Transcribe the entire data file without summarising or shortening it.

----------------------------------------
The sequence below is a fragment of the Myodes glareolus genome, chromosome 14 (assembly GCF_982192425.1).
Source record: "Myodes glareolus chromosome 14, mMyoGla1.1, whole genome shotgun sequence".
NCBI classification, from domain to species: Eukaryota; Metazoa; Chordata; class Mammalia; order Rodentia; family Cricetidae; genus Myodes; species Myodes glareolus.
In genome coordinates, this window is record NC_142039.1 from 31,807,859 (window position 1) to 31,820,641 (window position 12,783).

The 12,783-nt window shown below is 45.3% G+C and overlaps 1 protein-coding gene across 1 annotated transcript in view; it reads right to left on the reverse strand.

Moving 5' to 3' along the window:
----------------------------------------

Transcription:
The sequence below is a fragment of the Myodes glareolus genome, chromosome 14 (assembly GCF_982192425.1).
Source record: "Myodes glareolus chromosome 14, mMyoGla1.1, whole genome shotgun sequence".
NCBI classification, from domain to species: Eukaryota; Metazoa; Chordata; class Mammalia; order Rodentia; family Cricetidae; genus Myodes; species Myodes glareolus.
In genome coordinates, this window is record NC_142039.1 from 31,807,859 (window position 1) to 31,820,641 (window position 12,783).

The 12,783-nt window shown below is 45.3% G+C and overlaps 1 protein-coding gene across 1 annotated transcript in view; it reads right to left on the reverse strand.

Moving 5' to 3' along the window: